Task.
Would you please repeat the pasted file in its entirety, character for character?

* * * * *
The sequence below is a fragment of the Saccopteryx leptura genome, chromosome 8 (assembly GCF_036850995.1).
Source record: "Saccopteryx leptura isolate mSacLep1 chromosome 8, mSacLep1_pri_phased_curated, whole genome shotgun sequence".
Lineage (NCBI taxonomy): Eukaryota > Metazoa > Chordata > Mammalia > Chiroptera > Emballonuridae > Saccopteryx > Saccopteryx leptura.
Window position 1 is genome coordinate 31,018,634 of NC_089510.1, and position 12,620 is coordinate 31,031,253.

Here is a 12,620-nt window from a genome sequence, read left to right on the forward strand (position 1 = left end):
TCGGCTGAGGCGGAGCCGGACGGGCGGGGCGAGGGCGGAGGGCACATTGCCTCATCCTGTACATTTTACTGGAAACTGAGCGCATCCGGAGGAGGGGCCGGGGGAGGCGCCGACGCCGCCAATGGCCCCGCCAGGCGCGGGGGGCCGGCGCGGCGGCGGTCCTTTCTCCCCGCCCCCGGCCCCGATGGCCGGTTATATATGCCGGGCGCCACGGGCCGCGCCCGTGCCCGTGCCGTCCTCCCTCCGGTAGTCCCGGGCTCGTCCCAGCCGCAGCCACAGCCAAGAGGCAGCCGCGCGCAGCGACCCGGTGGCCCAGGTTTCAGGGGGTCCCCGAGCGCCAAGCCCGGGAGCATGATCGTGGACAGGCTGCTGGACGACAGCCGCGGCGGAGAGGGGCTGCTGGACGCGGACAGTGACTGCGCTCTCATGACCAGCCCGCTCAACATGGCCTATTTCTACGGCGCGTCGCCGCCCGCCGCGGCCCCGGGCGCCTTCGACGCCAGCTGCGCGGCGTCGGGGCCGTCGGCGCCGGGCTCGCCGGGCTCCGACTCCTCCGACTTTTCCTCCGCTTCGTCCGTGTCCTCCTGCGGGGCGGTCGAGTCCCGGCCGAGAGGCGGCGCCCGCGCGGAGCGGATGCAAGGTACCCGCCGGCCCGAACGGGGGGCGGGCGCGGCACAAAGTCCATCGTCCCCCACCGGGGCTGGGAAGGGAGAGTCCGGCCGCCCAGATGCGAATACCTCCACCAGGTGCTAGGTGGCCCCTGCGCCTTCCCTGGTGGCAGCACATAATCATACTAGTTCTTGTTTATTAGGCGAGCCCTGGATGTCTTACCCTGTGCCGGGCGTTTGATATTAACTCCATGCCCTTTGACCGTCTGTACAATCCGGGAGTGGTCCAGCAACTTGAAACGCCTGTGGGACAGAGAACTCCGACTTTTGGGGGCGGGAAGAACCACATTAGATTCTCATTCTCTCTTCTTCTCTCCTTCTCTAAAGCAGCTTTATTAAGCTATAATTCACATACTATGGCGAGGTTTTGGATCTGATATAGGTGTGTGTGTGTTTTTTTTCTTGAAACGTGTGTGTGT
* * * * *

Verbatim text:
The sequence below is a fragment of the Saccopteryx leptura genome, chromosome 8 (assembly GCF_036850995.1).
Source record: "Saccopteryx leptura isolate mSacLep1 chromosome 8, mSacLep1_pri_phased_curated, whole genome shotgun sequence".
Lineage (NCBI taxonomy): Eukaryota > Metazoa > Chordata > Mammalia > Chiroptera > Emballonuridae > Saccopteryx > Saccopteryx leptura.
Window position 1 is genome coordinate 31,018,634 of NC_089510.1, and position 12,620 is coordinate 31,031,253.

Here is a 12,620-nt window from a genome sequence, read left to right on the forward strand (position 1 = left end):
TCGGCTGAGGCGGAGCCGGACGGGCGGGGCGAGGGCGGAGGGCACATTGCCTCATCCTGTACATTTTACTGGAAACTGAGCGCATCCGGAGGAGGGGCCGGGGGAGGCGCCGACGCCGCCAATGGCCCCGCCAGGCGCGGGGGGCCGGCGCGGCGGCGGTCCTTTCTCCCCGCCCCCGGCCCCGATGGCCGGTTATATATGCCGGGCGCCACGGGCCGCGCCCGTGCCCGTGCCGTCCTCCCTCCGGTAGTCCCGGGCTCGTCCCAGCCGCAGCCACAGCCAAGAGGCAGCCGCGCGCAGCGACCCGGTGGCCCAGGTTTCAGGGGGTCCCCGAGCGCCAAGCCCGGGAGCATGATCGTGGACAGGCTGCTGGACGACAGCCGCGGCGGAGAGGGGCTGCTGGACGCGGACAGTGACTGCGCTCTCATGACCAGCCCGCTCAACATGGCCTATTTCTACGGCGCGTCGCCGCCCGCCGCGGCCCCGGGCGCCTTCGACGCCAGCTGCGCGGCGTCGGGGCCGTCGGCGCCGGGCTCGCCGGGCTCCGACTCCTCCGACTTTTCCTCCGCTTCGTCCGTGTCCTCCTGCGGGGCGGTCGAGTCCCGGCCGAGAGGCGGCGCCCGCGCGGAGCGGATGCAAGGTACCCGCCGGCCCGAACGGGGGGCGGGCGCGGCACAAAGTCCATCGTCCCCCACCGGGGCTGGGAAGGGAGAGTCCGGCCGCCCAGATGCGAATACCTCCACCAGGTGCTAGGTGGCCCCTGCGCCTTCCCTGGTGGCAGCACATAATCATACTAGTTCTTGTTTATTAGGCGAGCCCTGGATGTCTTACCCTGTGCCGGGCGTTTGATATTAACTCCATGCCCTTTGACCGTCTGTACAATCCGGGAGTGGTCCAGCAACTTGAAACGCCTGTGGGACAGAGAACTCCGACTTTTGGGGGCGGGAAGAACCACATTAGATTCTCATTCTCTCTTCTTCTCTCCTTCTCTAAAGCAGCTTTATTAAGCTATAATTCACATACTATGGCGAGGTTTTGGATCTGATATAGGTGTGTGTGTGTTTTTTTTCTTGAAACGTGTGTGTGT